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I'm thinking about going after deer with my 12 gauge but should I use slugs or buck shot?
 

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That depends on a lot of things. Some things to consider are:

Terrain:
- How close will your shots be?

Your shotgun:
- Rifled barrel? Sabots?
- Smooth bore? Foster Slugs?

If your shots will be 40 yards and under buckshot will not let you down. I would tend to stay away from smaller buckshot like 4 buck. I personally had good success with OO 3" magnums. Also, stay away from "standard" buckshot. Use premium shells such as copper or nickel plated. I haven't tried it yet but they say that Heavy Shot buck shot is awesome.

If your shotgun is a smooth bore you will probably need to shoot foster type slugs. With these slugs I don't think you will have the same accuracy potential as with a rifled barrel.

With a rifled barrel and sabot type slugs you can increase your range a bit and have pretty good accuracy. You have to find the slugs that shoot the best in your gun. That means you have to put some range time in and invest a little $ on different brands of slugs. You may get lucky and find that perfect load right away or it may take a few different loads.

Just my $.02
 

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I know they call it Buckshot but here in KY we are not allowed to shoot a buck/deer with it. Slugs only. Don't know about your state.
 

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I would suggest slugs. I believe buckshot is usually recommended for hunters who will be hunting heavy cover with shots less than 25 to 30 yards. (I believe Remington's site has some info on this.) With rifled slugs in a smoothbore barrel, you can get out to 50 yards (min) and possibly out to 75 depending on how well your gun handles the slugs.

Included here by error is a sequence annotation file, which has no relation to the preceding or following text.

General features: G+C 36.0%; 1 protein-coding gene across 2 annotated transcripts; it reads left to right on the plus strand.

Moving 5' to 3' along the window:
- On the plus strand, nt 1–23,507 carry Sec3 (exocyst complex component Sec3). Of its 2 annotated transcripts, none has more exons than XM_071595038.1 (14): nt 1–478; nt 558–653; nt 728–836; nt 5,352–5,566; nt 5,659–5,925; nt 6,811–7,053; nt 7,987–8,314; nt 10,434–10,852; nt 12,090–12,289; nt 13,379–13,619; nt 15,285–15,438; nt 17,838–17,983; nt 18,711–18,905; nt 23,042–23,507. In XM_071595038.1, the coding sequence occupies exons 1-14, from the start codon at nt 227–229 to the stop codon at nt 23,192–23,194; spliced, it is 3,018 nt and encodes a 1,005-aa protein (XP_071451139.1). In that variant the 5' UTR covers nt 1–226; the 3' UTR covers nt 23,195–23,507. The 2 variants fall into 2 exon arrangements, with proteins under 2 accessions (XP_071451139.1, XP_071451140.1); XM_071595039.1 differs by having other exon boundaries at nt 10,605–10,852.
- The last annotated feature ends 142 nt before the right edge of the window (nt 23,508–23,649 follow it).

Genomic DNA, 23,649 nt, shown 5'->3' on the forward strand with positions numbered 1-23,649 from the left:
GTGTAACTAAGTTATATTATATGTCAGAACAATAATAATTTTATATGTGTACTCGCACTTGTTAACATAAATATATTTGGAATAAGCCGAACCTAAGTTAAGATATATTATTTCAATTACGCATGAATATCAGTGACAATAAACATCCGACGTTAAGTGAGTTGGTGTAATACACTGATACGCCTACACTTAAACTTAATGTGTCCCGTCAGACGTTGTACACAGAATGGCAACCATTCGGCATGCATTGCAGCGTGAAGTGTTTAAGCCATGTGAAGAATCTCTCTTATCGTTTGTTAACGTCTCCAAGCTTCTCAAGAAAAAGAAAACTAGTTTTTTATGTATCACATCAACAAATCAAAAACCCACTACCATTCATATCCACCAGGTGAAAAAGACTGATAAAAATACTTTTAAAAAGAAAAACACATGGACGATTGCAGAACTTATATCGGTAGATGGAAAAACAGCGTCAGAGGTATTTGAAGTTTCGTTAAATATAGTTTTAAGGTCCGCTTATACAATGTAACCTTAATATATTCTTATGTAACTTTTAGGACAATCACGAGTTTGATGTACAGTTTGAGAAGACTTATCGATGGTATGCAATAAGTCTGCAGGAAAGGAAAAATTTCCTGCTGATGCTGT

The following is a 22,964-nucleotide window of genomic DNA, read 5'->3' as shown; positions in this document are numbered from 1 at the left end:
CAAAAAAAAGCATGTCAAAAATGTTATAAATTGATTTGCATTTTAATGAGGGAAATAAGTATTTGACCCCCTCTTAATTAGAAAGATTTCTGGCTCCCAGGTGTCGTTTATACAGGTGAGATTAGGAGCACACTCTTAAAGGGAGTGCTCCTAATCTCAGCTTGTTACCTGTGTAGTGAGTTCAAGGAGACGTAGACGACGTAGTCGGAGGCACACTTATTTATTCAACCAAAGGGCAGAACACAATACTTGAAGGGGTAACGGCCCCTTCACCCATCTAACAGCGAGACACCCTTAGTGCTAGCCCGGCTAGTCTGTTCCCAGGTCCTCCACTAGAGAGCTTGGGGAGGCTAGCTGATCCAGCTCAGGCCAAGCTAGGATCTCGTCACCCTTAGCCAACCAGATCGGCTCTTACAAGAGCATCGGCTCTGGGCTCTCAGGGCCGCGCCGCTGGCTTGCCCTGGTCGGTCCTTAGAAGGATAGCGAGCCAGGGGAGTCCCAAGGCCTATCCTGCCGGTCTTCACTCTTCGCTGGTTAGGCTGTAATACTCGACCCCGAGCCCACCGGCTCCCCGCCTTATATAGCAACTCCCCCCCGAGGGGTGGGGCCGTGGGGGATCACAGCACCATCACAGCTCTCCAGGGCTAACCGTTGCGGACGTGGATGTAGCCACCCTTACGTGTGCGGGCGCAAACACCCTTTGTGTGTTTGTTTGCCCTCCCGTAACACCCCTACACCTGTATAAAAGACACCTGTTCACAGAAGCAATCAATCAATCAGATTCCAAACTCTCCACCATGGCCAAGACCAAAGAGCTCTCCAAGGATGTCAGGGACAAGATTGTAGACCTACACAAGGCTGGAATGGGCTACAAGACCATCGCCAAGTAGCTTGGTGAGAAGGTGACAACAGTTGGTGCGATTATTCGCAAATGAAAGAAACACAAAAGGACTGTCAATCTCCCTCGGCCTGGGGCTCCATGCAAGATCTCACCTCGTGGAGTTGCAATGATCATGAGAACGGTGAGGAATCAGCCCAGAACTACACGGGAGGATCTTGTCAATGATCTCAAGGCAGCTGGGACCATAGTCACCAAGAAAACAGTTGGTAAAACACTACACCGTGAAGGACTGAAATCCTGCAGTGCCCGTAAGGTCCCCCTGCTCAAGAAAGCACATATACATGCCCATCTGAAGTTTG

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We used to run deer with dogs on our 1500 acre hunting club in S. GA, and we would go to a certain stand and wait for the deer to come by.
I have killed deer with 12 gauges with a full choke and 00 buckshot, and with a 20 gauge and full choke with Federal 3" mag #2 buckshot. Both guns knocked them out at 50 yards and less.

The bad thing about buckshot is, at longer ranges, the pellets tend to spread more. When they spread outside the paper plate sized vital area, the pellets tend to hit the deer in the vitals and the guts. And no one likes to field dress a gut shot deer.
If your gun has a vent rib on it, I would suggest looking in a bass pro or Cabelas catalog and buy some $40 truglo sights for your gun. They attach to the rib of the gun and are adjustable for elevation and windage. Kind of like iron sights on a rifle. Shoot an IC choke and rifled slugs.

The sights are Tru Glo Magnum Gobble Dot Pro Seris.
 
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